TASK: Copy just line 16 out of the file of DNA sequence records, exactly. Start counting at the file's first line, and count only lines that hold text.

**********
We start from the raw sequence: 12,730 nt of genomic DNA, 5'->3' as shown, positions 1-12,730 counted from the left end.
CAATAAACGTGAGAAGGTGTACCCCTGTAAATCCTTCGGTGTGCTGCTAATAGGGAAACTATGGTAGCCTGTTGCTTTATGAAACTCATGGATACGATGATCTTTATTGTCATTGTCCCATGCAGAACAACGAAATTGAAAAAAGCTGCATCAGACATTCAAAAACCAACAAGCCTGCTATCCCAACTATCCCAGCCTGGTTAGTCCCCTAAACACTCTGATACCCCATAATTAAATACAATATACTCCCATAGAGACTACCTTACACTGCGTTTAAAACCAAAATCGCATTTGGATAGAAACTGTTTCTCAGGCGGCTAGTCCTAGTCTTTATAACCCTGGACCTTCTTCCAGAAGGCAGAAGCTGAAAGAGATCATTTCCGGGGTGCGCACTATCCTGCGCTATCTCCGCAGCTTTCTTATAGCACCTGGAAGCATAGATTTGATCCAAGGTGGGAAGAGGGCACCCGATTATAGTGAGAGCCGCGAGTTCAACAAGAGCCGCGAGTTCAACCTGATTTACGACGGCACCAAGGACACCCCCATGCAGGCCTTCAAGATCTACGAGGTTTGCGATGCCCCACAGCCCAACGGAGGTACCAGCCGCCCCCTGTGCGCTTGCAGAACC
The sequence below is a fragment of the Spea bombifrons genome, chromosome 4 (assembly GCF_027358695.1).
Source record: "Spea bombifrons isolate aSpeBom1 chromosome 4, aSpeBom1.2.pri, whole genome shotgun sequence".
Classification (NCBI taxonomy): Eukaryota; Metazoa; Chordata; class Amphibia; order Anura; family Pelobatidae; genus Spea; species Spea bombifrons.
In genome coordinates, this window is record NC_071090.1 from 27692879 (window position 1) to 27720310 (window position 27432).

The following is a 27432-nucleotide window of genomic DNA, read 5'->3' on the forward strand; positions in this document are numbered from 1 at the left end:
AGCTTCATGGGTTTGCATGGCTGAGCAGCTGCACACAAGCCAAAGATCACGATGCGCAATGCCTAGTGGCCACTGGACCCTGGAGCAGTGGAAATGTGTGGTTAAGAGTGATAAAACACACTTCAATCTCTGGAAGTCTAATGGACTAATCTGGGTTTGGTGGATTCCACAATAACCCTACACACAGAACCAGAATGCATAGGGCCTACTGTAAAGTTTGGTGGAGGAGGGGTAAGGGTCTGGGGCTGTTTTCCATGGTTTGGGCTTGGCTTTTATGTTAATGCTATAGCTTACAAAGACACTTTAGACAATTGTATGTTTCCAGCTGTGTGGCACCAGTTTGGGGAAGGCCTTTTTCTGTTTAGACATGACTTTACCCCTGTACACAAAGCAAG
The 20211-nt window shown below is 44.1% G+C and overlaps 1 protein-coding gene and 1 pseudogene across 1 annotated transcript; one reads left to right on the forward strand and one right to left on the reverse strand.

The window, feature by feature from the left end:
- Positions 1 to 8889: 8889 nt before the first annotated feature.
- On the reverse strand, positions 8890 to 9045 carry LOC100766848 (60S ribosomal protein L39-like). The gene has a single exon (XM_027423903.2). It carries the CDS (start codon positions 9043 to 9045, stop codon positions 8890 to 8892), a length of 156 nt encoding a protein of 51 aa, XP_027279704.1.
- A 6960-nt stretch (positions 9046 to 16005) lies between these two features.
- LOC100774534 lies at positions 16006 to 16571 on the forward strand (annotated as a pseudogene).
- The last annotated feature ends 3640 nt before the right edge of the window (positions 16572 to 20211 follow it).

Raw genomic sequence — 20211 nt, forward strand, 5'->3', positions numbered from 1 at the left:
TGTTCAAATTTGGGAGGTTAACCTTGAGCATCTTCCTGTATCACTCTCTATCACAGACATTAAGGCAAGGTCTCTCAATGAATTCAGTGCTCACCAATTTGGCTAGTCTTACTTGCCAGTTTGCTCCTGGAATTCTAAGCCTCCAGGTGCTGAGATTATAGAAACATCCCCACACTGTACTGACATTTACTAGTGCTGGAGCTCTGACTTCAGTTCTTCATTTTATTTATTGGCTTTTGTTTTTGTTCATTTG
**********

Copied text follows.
Raw genomic sequence — 20211 nt, forward strand, 5'->3', positions numbered from 1 at the left: